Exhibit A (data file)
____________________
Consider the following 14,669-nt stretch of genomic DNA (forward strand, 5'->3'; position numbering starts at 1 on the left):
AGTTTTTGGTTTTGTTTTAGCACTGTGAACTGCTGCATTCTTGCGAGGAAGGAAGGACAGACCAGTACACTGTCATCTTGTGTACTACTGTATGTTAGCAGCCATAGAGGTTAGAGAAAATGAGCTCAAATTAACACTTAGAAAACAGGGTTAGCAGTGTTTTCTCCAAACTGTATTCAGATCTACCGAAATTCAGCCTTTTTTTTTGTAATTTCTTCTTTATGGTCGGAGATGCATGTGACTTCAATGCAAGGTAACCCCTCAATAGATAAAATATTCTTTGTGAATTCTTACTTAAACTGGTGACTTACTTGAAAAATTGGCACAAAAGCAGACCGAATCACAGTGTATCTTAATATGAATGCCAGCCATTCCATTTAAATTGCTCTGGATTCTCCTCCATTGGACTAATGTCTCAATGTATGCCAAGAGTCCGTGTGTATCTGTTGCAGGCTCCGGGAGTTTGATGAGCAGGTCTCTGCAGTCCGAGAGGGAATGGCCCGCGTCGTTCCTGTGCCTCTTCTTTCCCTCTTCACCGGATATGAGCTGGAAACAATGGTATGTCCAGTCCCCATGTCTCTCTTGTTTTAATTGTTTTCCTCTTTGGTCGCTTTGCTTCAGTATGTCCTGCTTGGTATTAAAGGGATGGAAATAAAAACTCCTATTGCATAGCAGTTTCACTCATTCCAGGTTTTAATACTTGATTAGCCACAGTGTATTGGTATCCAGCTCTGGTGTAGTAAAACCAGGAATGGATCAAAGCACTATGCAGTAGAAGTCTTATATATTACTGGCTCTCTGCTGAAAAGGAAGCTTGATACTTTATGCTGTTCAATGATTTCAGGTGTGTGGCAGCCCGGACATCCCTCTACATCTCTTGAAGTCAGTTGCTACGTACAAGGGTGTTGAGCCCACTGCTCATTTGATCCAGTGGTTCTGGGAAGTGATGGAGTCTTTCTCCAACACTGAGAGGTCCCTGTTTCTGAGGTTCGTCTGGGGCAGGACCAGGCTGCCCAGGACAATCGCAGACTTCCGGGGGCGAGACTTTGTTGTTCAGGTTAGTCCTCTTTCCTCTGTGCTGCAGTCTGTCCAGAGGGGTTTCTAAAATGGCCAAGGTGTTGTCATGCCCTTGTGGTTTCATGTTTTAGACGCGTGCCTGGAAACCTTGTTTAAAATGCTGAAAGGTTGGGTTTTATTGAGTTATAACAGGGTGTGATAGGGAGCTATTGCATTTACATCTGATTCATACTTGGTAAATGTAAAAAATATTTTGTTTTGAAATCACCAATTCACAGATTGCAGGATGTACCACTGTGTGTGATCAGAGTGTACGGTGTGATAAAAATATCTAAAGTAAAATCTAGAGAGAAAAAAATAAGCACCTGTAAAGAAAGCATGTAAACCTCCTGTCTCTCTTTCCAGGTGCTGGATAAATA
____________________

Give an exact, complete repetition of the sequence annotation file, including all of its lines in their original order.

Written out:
Consider the following 14,669-nt stretch of genomic DNA (forward strand, 5'->3'; position numbering starts at 1 on the left):
AGTTTTTGGTTTTGTTTTAGCACTGTGAACTGCTGCATTCTTGCGAGGAAGGAAGGACAGACCAGTACACTGTCATCTTGTGTACTACTGTATGTTAGCAGCCATAGAGGTTAGAGAAAATGAGCTCAAATTAACACTTAGAAAACAGGGTTAGCAGTGTTTTCTCCAAACTGTATTCAGATCTACCGAAATTCAGCCTTTTTTTTTGTAATTTCTTCTTTATGGTCGGAGATGCATGTGACTTCAATGCAAGGTAACCCCTCAATAGATAAAATATTCTTTGTGAATTCTTACTTAAACTGGTGACTTACTTGAAAAATTGGCACAAAAGCAGACCGAATCACAGTGTATCTTAATATGAATGCCAGCCATTCCATTTAAATTGCTCTGGATTCTCCTCCATTGGACTAATGTCTCAATGTATGCCAAGAGTCCGTGTGTATCTGTTGCAGGCTCCGGGAGTTTGATGAGCAGGTCTCTGCAGTCCGAGAGGGAATGGCCCGCGTCGTTCCTGTGCCTCTTCTTTCCCTCTTCACCGGATATGAGCTGGAAACAATGGTATGTCCAGTCCCCATGTCTCTCTTGTTTTAATTGTTTTCCTCTTTGGTCGCTTTGCTTCAGTATGTCCTGCTTGGTATTAAAGGGATGGAAATAAAAACTCCTATTGCATAGCAGTTTCACTCATTCCAGGTTTTAATACTTGATTAGCCACAGTGTATTGGTATCCAGCTCTGGTGTAGTAAAACCAGGAATGGATCAAAGCACTATGCAGTAGAAGTCTTATATATTACTGGCTCTCTGCTGAAAAGGAAGCTTGATACTTTATGCTGTTCAATGATTTCAGGTGTGTGGCAGCCCGGACATCCCTCTACATCTCTTGAAGTCAGTTGCTACGTACAAGGGTGTTGAGCCCACTGCTCATTTGATCCAGTGGTTCTGGGAAGTGATGGAGTCTTTCTCCAACACTGAGAGGTCCCTGTTTCTGAGGTTCGTCTGGGGCAGGACCAGGCTGCCCAGGACAATCGCAGACTTCCGGGGGCGAGACTTTGTTGTTCAGGTTAGTCCTCTTTCCTCTGTGCTGCAGTCTGTCCAGAGGGGTTTCTAAAATGGCCAAGGTGTTGTCATGCCCTTGTGGTTTCATGTTTTAGACGCGTGCCTGGAAACCTTGTTTAAAATGCTGAAAGGTTGGGTTTTATTGAGTTATAACAGGGTGTGATAGGGAGCTATTGCATTTACATCTGATTCATACTTGGTAAATGTAAAAAATATTTTGTTTTGAAATCACCAATTCACAGATTGCAGGATGTACCACTGTGTGTGATCAGAGTGTACGGTGTGATAAAAATATCTAAAGTAAAATCTAGAGAGAAAAAAATAAGCACCTGTAAAGAAAGCATGTAAACCTCCTGTCTCTCTTTCCAGGTGCTGGATAAATA